Take a Hike

Connemara National Park

By Jordan Staggs

Photo by Lucy Mashburn

The Wild Atlantic Way is known for the idyllic scenery that makes up much of western Ireland, including rugged mountains, craggy beaches, and rolling moors. Perhaps the best place to get a bird’s-eye view while also learning about the region’s wildlife and geologic history is Connemara National Park. Best known as the site of Diamond Hill, a popular hiking destination, the park opened to the public in 1980. Admission is free, and the park boasts many nature trails, abundant wildlife, a playground, educational tours and events, a visitor centre and tea room, and more.

From the summit of Diamond Hill, at about 440 metres (1,450 feet), visitors can survey the rolling lands around Connemara National Park and take in views of the famous Twelve Bens mountain range, Ballinakill Harbour, the town of Letterfrack, Kylemore Abbey’s castle and grounds on the shore of Kylemore Lough, and the rolling hills, farmlands, and turf bogs of Connemara to the east.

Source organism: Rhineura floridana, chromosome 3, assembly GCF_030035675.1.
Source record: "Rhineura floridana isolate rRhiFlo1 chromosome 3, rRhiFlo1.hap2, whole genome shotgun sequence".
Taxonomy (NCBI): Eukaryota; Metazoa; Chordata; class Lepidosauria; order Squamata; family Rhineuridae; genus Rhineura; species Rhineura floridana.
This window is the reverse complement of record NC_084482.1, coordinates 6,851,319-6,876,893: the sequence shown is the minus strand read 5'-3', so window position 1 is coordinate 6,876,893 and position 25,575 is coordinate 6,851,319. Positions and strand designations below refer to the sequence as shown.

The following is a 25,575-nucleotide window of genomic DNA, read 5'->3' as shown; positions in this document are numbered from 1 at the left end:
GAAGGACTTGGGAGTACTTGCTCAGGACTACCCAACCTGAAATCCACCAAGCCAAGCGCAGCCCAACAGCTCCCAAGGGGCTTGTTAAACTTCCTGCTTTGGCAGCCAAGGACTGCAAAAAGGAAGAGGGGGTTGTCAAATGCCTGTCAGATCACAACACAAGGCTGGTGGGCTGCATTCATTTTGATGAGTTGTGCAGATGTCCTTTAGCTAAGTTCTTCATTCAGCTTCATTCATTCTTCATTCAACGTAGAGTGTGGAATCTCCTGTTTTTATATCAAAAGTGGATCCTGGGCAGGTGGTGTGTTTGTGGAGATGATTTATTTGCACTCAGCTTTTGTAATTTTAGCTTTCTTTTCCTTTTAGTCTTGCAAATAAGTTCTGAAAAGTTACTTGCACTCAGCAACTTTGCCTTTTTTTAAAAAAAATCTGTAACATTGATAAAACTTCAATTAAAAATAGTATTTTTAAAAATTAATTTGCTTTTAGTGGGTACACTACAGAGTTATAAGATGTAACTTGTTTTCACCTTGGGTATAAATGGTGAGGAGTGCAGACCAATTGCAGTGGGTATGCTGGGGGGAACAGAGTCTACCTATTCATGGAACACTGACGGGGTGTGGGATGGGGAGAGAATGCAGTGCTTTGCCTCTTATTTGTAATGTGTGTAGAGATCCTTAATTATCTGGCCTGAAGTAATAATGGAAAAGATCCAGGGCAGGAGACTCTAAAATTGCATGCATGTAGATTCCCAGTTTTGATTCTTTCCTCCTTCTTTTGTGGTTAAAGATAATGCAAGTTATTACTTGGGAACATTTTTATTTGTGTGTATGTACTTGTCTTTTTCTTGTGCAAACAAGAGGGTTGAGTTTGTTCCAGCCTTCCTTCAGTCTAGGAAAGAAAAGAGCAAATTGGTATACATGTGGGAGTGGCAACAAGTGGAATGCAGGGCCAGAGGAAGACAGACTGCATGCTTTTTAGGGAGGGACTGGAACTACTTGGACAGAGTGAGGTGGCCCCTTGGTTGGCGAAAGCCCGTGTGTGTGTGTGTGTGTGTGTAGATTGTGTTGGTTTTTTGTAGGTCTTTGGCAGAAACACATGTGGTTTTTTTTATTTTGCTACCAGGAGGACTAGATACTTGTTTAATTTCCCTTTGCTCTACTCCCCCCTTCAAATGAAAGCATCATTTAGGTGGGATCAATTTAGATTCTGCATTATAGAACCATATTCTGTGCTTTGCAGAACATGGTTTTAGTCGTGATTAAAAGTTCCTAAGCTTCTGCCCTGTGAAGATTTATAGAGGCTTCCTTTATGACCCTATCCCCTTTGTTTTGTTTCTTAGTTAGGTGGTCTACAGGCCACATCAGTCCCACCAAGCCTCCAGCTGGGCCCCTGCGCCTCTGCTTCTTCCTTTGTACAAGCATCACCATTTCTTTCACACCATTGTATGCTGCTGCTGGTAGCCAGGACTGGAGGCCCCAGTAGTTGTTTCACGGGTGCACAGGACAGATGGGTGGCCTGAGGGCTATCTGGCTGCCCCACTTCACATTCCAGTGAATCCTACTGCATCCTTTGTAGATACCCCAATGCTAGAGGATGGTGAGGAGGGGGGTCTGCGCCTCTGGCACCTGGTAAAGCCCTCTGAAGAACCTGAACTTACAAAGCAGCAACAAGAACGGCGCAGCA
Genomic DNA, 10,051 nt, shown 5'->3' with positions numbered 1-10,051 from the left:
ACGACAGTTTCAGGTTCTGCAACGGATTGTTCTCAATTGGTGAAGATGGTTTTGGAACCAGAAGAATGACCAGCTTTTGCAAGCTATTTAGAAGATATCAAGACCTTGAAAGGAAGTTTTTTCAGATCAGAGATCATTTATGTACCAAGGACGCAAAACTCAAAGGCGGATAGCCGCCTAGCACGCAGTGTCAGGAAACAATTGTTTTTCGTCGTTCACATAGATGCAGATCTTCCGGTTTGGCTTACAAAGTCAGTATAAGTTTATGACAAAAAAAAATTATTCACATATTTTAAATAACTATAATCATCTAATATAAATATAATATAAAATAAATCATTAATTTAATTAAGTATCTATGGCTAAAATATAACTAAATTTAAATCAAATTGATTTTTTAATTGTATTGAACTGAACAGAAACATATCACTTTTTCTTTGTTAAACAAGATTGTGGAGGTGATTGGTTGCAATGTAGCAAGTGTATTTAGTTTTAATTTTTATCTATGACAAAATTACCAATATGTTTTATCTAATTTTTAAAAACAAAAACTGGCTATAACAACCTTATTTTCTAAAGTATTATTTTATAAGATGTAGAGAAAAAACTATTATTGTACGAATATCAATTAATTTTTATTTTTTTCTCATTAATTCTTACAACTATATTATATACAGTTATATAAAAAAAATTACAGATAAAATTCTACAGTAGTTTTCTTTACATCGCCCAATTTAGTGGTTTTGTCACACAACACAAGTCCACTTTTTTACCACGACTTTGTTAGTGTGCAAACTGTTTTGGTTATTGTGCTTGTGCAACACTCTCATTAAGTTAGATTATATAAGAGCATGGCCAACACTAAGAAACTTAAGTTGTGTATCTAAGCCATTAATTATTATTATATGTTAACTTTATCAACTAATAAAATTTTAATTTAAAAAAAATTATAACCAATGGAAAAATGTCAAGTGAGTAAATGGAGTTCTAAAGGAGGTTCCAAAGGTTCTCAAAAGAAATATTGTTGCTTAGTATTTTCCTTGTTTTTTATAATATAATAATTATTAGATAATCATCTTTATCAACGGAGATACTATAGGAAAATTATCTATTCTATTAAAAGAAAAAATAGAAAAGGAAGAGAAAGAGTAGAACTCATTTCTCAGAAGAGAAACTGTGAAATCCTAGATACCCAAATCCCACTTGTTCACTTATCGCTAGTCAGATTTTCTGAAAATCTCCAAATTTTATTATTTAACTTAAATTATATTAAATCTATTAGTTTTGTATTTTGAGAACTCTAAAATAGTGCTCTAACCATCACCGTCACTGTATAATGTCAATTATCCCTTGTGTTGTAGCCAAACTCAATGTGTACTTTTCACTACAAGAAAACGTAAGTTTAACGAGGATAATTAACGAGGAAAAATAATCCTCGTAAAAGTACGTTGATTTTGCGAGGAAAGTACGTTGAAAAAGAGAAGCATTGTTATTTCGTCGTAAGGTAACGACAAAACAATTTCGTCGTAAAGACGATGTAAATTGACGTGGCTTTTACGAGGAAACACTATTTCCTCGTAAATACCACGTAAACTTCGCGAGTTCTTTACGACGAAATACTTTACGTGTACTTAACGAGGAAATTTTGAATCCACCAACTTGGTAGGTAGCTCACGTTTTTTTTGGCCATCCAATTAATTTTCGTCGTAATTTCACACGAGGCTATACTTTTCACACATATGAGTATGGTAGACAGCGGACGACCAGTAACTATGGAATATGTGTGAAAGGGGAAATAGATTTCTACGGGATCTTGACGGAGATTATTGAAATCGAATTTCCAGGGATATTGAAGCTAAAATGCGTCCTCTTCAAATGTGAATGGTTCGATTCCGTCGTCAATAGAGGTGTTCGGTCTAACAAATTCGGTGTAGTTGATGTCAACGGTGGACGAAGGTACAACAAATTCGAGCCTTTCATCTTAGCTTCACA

The land surrounding Connemara National Park is rich in history, with burial sites dating back to megalithic times and other ruins of more recent origins, such as an early nineteenth-century graveyard. From the top of Diamond Hill, hikers can often see the faint outlines of Galway Road, disused for more than a century. The old walls, ruined houses, and sheep pens hark back to a time when the area was an agricultural and commercial hub centred on the Kylemore estate.

After a brisk or leisurely hike, visitors can relax with coffee and assorted homemade goodies in the tea room. Connemara National Park also often hosts outdoor activities and educational events, including guided hikes, biodiversity seminars, and children’s nature lessons.


To learn more about Connemara National Park or to see its events calendar, visit www.connemaranationalpark.ie.